Figure 3. Dispersion relation for metascreen (a) w/1 interface and w/reflector ( r 0 = 0.5 ), k h 1 , δ 1 , “negative” branch; (b) w/1 interface and w/reflector ( r 0 = 0.5 ), k h 1 , δ 1 , “positive” branch; (c) w/1 interface and w/reflector ( r 0 = 0.5 ), k h 1 , “negative” branch; (d) w/1 interface and w/reflector ( r 0 = 0.5 ), k h 1 , “positive” branch. For all plots n = 1 , q = 2 . Dashed lines in (a,c) are used to demonstrate switching between modes; dotted lines in (b,d) demonstrate the largest resonant peak for various configurations of metamaterial and compare it with the case of independent scatterers (black curve).
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Figure 4. Dispersion relation for metascreen (a) w/o interface and w/o reflector; (b) w/2 interfaces and w/o reflector, k h 1 , δ 1 ; (c) w/2 interfaces and w/o reflector, k h 1 , “negative” branch; (d) w/2 interfaces and w/o reflector, k h 1 , “positive” branch. For all plots n = 1 , q = 2 . Dashed lines in (a,c) are used to demonstrate switching between modes; dotted lines in (b,d) demonstrate the largest resonant peak for various configurations of metamaterial and compare it with the case of independent scatterers (black curve).
Figure 4. Dispersion relation for metascreen (a) w/o interface and w/o reflector; (b) w/2 interfaces and w/o reflector, k h 1 , δ 1 ; (c) w/2 interfaces and w/o reflector, k h 1 , “negative” branch; (d) w/2 interfaces and w/o reflector, k h 1 , “positive” branch. For all plots n = 1 , q = 2 . Dashed lines in (a,c) are used to demonstrate switching between modes; dotted lines in (b,d) demonstrate the largest resonant peak for various configurations of metamaterial and compare it with the case of independent scatterers (black curve).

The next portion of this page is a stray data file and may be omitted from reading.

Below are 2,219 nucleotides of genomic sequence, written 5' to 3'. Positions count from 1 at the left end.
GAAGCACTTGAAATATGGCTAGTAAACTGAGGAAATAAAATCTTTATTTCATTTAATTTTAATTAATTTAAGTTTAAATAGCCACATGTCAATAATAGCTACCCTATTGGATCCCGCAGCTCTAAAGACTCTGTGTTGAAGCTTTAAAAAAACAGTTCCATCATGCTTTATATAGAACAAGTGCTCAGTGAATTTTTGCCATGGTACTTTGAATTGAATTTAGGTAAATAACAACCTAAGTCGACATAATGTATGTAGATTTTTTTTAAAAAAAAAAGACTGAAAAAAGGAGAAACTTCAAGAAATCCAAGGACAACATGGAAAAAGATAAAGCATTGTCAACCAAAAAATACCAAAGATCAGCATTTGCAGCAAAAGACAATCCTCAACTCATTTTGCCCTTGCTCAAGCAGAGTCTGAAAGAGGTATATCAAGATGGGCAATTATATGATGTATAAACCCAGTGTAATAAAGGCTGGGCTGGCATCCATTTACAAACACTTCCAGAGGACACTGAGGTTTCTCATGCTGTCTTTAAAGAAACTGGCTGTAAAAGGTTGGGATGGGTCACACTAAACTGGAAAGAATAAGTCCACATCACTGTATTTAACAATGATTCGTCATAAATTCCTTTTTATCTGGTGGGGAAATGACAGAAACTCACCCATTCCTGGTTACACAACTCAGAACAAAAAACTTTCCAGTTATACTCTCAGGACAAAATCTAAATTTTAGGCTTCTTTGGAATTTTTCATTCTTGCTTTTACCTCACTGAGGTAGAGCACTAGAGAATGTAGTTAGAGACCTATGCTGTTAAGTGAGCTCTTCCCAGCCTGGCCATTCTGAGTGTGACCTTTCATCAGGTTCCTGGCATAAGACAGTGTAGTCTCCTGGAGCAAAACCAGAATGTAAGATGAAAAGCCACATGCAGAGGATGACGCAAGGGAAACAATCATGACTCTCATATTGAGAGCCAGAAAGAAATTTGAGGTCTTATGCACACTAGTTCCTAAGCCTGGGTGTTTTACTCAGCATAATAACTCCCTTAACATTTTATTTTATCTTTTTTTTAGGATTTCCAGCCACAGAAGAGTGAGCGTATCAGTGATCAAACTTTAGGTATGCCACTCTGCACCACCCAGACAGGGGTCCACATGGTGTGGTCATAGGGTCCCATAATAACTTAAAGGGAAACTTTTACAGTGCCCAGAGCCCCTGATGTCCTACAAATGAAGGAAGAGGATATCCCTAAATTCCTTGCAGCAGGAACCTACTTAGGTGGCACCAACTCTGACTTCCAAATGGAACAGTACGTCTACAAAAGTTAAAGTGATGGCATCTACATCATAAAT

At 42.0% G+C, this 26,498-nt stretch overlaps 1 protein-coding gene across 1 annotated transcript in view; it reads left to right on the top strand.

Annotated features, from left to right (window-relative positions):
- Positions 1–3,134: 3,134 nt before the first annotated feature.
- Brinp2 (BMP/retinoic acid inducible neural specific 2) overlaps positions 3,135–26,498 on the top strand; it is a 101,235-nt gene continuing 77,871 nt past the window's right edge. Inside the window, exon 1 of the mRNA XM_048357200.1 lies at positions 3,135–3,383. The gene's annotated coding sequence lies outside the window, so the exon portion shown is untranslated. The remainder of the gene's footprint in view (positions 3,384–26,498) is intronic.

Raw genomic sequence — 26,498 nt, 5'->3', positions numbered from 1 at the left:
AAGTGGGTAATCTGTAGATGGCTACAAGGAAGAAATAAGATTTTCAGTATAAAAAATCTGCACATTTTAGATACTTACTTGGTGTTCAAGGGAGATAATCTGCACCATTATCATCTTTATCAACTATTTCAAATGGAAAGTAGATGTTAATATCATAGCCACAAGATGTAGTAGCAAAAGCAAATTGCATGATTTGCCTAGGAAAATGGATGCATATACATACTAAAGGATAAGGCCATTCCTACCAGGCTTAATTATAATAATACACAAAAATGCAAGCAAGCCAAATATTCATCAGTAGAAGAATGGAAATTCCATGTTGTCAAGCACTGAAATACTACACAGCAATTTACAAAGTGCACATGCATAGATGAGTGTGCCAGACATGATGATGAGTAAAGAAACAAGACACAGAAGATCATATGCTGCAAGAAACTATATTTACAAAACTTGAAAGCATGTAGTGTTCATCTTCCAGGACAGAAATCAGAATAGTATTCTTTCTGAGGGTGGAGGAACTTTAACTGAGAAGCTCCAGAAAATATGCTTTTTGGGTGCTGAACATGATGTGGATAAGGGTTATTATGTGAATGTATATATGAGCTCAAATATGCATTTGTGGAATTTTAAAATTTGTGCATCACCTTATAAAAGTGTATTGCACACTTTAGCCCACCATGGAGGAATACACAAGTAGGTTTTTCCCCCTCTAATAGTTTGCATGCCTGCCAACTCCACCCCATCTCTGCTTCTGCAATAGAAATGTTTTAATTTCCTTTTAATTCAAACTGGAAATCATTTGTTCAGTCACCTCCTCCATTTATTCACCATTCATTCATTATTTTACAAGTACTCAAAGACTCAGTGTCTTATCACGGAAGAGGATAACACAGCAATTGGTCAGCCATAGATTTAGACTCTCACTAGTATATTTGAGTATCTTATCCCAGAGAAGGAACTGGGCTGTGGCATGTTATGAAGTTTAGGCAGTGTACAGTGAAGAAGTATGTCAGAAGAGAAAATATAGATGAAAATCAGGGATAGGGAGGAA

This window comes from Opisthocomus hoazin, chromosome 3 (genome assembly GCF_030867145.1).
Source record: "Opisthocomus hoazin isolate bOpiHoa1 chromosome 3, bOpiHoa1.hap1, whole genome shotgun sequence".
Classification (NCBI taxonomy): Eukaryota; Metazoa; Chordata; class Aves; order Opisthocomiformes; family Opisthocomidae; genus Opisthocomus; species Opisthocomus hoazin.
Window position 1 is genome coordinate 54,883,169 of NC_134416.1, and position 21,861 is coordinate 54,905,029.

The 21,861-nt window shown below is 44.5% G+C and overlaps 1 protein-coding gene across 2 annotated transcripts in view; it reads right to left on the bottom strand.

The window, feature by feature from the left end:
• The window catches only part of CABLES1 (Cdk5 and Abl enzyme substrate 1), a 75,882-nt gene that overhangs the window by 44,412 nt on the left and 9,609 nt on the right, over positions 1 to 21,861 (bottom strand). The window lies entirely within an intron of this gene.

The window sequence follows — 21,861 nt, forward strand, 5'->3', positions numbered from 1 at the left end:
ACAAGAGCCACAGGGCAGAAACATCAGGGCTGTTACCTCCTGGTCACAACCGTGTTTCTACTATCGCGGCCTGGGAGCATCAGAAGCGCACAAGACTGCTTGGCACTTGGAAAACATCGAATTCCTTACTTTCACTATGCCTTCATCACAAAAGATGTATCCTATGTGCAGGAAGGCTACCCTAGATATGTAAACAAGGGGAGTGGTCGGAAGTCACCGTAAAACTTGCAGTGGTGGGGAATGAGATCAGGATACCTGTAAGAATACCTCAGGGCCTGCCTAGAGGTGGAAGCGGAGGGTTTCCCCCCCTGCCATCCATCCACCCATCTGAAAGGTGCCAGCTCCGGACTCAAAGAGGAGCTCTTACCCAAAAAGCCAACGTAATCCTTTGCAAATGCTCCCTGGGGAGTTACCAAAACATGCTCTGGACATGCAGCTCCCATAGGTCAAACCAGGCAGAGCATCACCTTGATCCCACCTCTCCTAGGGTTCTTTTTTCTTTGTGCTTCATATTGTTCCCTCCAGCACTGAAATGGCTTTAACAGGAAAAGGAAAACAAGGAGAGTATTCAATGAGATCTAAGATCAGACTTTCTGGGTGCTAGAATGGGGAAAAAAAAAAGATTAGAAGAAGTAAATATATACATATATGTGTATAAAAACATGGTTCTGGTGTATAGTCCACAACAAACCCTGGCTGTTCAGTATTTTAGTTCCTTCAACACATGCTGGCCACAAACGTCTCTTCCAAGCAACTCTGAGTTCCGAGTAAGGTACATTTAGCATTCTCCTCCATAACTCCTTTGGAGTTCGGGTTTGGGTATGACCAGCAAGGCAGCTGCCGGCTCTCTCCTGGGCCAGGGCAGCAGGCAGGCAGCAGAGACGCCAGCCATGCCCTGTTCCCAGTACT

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Figure 5. Dispersion relation for metascreen (a) w/2 interfaces and w/reflector ( r 0 = 0.5 ), k h 1 , δ 1 , “negative” branch; (b) w/2 interfaces and w/reflector ( r 0 = 0.5 ), k h 1 , δ 1 , “positive” branch; (c) w/2 interfaces and w/reflector ( r 0 = 0.5 ), k h 1 , “negative” branch; (d) w/2 interfaces and w/reflector ( r 0 = 0.5 ), k h 1 , “positive” branch. For all plots n = 1 , q = 2 . Dashed lines in (a,c) are used to demonstrate switching between modes; dotted lines in (b,d) demonstrate the largest resonant peak for various configurations of metamaterial and compare it with the case of independent scatterers (black curve).
Figure 5. Dispersion relation for metascreen (a) w/2 interfaces and w/reflector ( r 0 = 0.5 ), k h 1 , δ 1 , “negative” branch; (b) w/2 interfaces and w/reflector ( r 0 = 0.5 ), k h 1 , δ 1 , “positive” branch; (c) w/2 interfaces and w/reflector ( r 0 = 0.5 ), k h 1 , “negative” branch; (d) w/2 interfaces and w/reflector ( r 0 = 0.5 ), k h 1 , “positive” branch. For all plots n = 1 , q = 2 . Dashed lines in (a,c) are used to demonstrate switching between modes; dotted lines in (b,d) demonstrate the largest resonant peak for various configurations of metamaterial and compare it with the case of independent scatterers (black curve).